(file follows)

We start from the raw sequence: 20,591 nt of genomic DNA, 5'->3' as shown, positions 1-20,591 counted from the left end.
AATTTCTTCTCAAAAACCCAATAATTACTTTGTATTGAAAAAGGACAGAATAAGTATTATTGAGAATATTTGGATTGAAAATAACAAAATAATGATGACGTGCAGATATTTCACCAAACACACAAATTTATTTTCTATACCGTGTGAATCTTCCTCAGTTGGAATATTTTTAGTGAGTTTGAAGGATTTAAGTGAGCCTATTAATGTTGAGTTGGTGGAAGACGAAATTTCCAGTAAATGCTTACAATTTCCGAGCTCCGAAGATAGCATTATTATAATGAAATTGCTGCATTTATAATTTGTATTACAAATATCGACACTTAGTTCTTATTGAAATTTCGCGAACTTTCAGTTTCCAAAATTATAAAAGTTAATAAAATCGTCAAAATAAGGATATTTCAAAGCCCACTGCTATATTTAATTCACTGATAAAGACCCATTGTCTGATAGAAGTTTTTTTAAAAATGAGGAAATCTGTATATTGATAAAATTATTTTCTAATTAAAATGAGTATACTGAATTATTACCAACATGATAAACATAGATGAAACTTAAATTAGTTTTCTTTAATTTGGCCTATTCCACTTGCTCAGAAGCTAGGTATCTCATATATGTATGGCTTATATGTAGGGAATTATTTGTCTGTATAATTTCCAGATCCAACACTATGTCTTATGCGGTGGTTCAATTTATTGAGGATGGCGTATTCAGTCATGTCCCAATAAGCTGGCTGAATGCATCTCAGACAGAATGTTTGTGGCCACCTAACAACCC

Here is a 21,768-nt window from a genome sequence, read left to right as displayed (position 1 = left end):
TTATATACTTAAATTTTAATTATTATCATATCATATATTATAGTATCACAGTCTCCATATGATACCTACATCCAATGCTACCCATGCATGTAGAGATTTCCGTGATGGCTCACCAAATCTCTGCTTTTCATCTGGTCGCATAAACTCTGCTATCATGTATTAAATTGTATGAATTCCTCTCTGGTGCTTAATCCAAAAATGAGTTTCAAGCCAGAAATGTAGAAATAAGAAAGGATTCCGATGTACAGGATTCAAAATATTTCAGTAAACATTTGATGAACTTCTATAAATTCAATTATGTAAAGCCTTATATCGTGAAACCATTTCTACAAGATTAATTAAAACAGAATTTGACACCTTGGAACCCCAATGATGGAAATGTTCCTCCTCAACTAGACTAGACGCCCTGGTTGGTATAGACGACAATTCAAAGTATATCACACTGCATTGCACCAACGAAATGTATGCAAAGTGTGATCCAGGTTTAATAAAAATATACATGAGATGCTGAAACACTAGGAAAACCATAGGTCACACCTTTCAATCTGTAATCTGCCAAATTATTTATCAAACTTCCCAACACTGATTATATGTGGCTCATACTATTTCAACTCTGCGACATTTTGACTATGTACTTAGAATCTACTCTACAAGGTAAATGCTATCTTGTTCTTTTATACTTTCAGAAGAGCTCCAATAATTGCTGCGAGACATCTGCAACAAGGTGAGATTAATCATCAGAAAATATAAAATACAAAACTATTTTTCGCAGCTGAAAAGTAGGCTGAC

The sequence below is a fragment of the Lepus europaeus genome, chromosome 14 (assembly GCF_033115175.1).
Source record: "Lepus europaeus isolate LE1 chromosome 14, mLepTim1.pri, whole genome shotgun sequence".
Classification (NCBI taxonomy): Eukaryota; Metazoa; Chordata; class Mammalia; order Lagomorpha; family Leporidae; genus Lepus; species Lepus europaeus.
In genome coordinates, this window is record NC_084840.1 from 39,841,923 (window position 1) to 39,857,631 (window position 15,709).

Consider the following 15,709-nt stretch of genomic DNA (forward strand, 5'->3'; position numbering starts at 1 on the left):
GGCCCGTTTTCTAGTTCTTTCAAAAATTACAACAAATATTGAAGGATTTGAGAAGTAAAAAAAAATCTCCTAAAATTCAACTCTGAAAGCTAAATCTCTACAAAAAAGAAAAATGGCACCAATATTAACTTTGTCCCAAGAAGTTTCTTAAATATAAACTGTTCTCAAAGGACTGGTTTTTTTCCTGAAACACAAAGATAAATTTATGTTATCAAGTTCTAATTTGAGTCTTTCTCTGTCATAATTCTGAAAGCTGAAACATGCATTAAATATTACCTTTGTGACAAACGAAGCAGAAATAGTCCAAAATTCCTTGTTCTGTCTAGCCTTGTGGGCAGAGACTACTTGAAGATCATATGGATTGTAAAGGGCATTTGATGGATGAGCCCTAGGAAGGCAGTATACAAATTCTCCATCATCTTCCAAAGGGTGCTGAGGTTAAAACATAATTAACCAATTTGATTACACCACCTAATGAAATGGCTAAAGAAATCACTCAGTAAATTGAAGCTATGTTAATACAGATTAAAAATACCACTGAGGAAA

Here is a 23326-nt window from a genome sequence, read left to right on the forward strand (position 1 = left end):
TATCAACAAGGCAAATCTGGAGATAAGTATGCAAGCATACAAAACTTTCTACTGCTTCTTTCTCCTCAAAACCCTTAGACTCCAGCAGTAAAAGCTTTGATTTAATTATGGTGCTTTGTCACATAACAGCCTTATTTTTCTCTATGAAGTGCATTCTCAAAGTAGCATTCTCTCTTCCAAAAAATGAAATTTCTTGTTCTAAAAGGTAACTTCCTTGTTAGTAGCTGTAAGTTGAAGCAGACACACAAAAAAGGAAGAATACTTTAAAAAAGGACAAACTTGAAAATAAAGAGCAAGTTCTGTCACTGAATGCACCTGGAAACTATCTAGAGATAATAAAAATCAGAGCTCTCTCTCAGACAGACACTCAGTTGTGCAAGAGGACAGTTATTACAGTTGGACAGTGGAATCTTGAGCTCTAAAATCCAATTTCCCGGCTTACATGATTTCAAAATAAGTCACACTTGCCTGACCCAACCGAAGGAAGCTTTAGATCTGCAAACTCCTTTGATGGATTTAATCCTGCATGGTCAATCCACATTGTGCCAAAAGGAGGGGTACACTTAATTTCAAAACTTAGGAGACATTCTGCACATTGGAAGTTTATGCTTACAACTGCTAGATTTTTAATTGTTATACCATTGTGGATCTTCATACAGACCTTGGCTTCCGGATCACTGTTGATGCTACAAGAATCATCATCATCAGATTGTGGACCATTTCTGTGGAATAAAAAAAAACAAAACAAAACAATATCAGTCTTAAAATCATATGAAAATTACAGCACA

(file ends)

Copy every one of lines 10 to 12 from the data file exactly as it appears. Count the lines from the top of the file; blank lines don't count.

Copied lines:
GGCCCGTTTTCTAGTTCTTTCAAAAATTACAACAAATATTGAAGGATTTGAGAAGTAAAAAAAAATCTCCTAAAATTCAACTCTGAAAGCTAAATCTCTACAAAAAAGAAAAATGGCACCAATATTAACTTTGTCCCAAGAAGTTTCTTAAATATAAACTGTTCTCAAAGGACTGGTTTTTTTCCTGAAACACAAAGATAAATTTATGTTATCAAGTTCTAATTTGAGTCTTTCTCTGTCATAATTCTGAAAGCTGAAACATGCATTAAATATTACCTTTGTGACAAACGAAGCAGAAATAGTCCAAAATTCCTTGTTCTGTCTAGCCTTGTGGGCAGAGACTACTTGAAGATCATATGGATTGTAAAGGGCATTTGATGGATGAGCCCTAGGAAGGCAGTATACAAATTCTCCATCATCTTCCAAAGGGTGCTGAGGTTAAAACATAATTAACCAATTTGATTACACCACCTAATGAAATGGCTAAAGAAATCACTCAGTAAATTGAAGCTATGTTAATACAGATTAAAAATACCACTGAGGAAA

Here is a 23326-nt window from a genome sequence, read left to right on the forward strand (position 1 = left end):
TATCAACAAGGCAAATCTGGAGATAAGTATGCAAGCATACAAAACTTTCTACTGCTTCTTTCTCCTCAAAACCCTTAGACTCCAGCAGTAAAAGCTTTGATTTAATTATGGTGCTTTGTCACATAACAGCCTTATTTTTCTCTATGAAGTGCATTCTCAAAGTAGCATTCTCTCTTCCAAAAAATGAAATTTCTTGTTCTAAAAGGTAACTTCCTTGTTAGTAGCTGTAAGTTGAAGCAGACACACAAAAAAGGAAGAATACTTTAAAAAAGGACAAACTTGAAAATAAAGAGCAAGTTCTGTCACTGAATGCACCTGGAAACTATCTAGAGATAATAAAAATCAGAGCTCTCTCTCAGACAGACACTCAGTTGTGCAAGAGGACAGTTATTACAGTTGGACAGTGGAATCTTGAGCTCTAAAATCCAATTTCCCGGCTTACATGATTTCAAAATAAGTCACACTTGCCTGACCCAACCGAAGGAAGCTTTAGATCTGCAAACTCCTTTGATGGATTTAATCCTGCATGGTCAATCCACATTGTGCCAAAAGGAGGGGTACACTTAATTTCAAAACTTAGGAGACATTCTGCACATTGGAAGTTTATGCTTACAACTGCTAGATTTTTAATTGTTATACCATTGTGGATCTTCATACAGACCTTGGCTTCCGGATCACTGTTGATGCTACAAGAATCATCATCATCAGATTGTGGACCATTTCTGTGGAATAAAAAAAAACAAAACAAAACAATATCAGTCTTAAAATCATATGAAAATTACAGCACA